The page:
The current tax treatment for 401(k) plans costs the U.S. Treasury $50 billion to $70 billion in revenue each year, according to an analysis from the Center for Retirement Research at Boston College.
In its analysis, the center calculated the present value of lost revenue, net of the present value of future tax payments.
The researchers note that the exact amount of the reduced federal revenue “has become a hotly debated topic” as Washington policymakers address budget deficits and search for additional revenue, including reduced tax benefits. CRR looked at the deferred value rather than simply the cash basis of the tax treatment.
Instead of Congress' traditional approach to calculating tax revenue over a 10-year time period, Alicia H. Munnell, director of the center, said in an interview that the analysis was done to help policymakers and industry groups figure out what would be gained or lost under budget proposals from President Barack Obama and Congress, which seek to reduce the tax benefit of 401(k) contributions.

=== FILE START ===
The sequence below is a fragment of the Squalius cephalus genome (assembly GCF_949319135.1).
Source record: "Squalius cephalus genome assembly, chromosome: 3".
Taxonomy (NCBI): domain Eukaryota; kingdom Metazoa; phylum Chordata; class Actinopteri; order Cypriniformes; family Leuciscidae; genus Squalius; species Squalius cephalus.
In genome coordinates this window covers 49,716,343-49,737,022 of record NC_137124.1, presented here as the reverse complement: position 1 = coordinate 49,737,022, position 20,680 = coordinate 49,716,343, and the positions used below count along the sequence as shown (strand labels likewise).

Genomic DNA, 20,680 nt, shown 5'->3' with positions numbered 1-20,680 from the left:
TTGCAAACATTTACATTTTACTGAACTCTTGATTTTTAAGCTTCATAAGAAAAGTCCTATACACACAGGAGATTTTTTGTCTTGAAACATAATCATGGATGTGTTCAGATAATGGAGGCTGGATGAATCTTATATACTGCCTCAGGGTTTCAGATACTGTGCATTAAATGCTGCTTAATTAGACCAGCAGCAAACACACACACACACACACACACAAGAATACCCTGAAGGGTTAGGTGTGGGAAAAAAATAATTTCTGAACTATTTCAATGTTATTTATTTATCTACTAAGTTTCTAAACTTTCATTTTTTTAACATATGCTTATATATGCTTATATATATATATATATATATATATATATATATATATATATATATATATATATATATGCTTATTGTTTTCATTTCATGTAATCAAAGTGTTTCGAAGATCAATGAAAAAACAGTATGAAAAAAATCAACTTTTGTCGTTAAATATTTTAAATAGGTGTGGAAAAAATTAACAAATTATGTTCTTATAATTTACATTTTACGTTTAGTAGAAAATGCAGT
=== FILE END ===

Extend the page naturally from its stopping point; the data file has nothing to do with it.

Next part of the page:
“There are numbers floating around that were just wrong,” she said, because they ignore the proposed tax increase on capital gains. “There are offsetting aspects of the tax reform proposals because they're only looking at half of it.”
If capital gains and dividends are taxed at ordinary tax rates, as various deficit reduction panels have suggested, “being inside a 401(k) becomes infinitely more valuable,” said Ms. Munnell.
Still, said Edward Ferrigno, vice president of Washington affairs for the Plan Sponsor Council of America, “The only number that counts is the number used by the tax writers.”